The fix for this is a combination of more subtle, subtextual messaging, ensuring the message fits the character and ensuring the message doesn’t play to extremes. When a comic conveys a moral message or social commentary, it’s best done through discourse, rather than a monologue with only one opinion represented. Ensuring the message fits the messenger is also key to making this work.

3 Downplaying A Major Hero To Elevate A New One

One of the things DC has struggled with in recent years is the creation of new superheroes and establishing them as original, independent characters. Part of the reason this hasn’t worked is so many new heroes follow the same tired formula of being compared to Batman or Superman, quickly outsmarting or overpowering them.

An example of this problem was the aging up of Jon Kent into his own Man of Tomorrow. One of his first stories was effectively one big critique of Clark Kent, stating that the old Superman had only ever fought symptoms of the problem and Jon would be the one to solve the causes. It wasn’t intentional, but it came across as ignoring all the accomplishments of Clark to play up Jon. Arcs like these should be more focused on a hero carving out their own unique spin on a character, rather than bringing down the old one.

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2 Batman’s Parents

One of the most irritating things for the most dedicated fans of Batman and his titles is the ridiculous repetition of his origin, both in film and comics. Any time the hero has a nightmare, flashback, hallucination or otherwise, it’s almost always tied back to the night his parents died. Many heroes are orphans, but Batman fixates on it enough to take note.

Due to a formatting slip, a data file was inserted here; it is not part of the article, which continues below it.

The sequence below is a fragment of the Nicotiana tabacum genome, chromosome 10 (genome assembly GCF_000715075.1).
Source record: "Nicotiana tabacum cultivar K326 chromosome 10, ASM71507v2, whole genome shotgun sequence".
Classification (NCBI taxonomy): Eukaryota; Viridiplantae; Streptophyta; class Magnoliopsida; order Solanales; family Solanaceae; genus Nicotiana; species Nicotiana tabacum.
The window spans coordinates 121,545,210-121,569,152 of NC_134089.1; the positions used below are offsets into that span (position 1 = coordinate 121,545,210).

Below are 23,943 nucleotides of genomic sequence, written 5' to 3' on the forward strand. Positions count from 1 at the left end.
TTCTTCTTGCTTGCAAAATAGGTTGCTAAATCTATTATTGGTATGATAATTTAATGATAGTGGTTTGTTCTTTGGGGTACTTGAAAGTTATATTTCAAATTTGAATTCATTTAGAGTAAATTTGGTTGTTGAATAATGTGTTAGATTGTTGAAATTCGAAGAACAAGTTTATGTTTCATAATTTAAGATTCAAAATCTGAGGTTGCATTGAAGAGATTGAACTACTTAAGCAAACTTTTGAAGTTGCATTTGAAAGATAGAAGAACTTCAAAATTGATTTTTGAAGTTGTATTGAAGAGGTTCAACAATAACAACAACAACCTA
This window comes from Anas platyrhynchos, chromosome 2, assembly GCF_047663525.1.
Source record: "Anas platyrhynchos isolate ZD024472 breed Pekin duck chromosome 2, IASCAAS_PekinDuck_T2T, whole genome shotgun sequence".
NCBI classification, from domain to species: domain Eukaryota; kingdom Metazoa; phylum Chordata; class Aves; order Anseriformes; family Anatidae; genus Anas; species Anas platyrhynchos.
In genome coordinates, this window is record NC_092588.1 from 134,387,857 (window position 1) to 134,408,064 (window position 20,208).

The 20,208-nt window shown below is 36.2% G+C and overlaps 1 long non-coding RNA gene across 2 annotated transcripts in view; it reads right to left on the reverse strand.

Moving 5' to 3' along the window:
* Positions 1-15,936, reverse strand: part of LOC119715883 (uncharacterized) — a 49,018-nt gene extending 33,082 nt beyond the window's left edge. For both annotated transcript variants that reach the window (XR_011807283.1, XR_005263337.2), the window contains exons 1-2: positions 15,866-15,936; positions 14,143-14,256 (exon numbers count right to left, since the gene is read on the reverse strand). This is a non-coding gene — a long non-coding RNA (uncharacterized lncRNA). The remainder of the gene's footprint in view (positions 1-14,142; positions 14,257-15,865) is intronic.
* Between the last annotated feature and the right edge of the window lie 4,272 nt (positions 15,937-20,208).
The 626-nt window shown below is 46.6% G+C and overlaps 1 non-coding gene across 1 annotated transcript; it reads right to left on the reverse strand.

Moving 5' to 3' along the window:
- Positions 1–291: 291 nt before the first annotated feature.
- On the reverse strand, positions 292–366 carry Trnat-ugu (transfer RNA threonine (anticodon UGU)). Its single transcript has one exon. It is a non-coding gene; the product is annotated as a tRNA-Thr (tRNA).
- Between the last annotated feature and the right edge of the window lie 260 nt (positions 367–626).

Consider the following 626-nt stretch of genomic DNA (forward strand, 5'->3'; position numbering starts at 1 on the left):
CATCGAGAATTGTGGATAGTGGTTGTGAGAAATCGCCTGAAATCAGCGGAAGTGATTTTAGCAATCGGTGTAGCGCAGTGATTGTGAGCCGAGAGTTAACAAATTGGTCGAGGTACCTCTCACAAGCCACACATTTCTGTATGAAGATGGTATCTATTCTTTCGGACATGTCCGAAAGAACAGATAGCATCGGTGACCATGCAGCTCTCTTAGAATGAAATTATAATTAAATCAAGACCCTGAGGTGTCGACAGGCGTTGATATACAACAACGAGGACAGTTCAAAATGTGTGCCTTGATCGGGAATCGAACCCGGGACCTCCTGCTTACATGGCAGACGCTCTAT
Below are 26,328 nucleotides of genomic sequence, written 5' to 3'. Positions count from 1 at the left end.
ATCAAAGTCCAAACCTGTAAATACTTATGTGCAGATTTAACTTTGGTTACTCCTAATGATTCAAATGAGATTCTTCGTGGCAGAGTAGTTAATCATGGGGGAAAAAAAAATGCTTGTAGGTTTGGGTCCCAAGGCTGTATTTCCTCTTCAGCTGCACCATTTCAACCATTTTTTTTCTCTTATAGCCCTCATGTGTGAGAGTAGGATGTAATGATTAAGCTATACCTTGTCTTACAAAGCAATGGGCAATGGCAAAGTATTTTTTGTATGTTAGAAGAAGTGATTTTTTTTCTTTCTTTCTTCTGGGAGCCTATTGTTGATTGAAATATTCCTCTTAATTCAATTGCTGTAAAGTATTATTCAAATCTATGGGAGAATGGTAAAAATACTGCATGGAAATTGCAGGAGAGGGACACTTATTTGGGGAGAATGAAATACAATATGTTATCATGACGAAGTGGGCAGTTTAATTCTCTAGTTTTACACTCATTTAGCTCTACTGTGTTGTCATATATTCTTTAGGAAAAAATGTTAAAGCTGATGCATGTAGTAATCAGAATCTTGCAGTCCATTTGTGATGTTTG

Fans understand Batman’s traumatic history and the impact it plays on the man he is today, however the hero needs to live more in the present. The existence of Flashpoint Batman or other multiversal ideas could allow Batman some catharsis and closure, to move on from his grief while still maintaining that part of his lore.

1 Sudden Deconstruction

Deconstruction is a classic trope of fiction, and has been a prominent part of the comic book industry since the 1970s. The trope comes in many forms, but most often is used to expose a dark side of a hero fans weren’t previously aware of. The idea is usually an attempt at a fall from grace, with the idea being to build the hero back up after.

The revelation of deep and dark secrets that casts heroes in a different light may sound intriguing, but it’s hard for many heroes to shake it off. This can be saved by looking to stories like Watchmen, which used the trope on new, original characters who were designed to be deconstructed, rather than maligning classic heroes. Writers hope to add depth, but wind up making heroes less likable.

 DC Comics has played on some tropes for its most popular heroes since the Golden Age, but some are played out and need saving.  Read More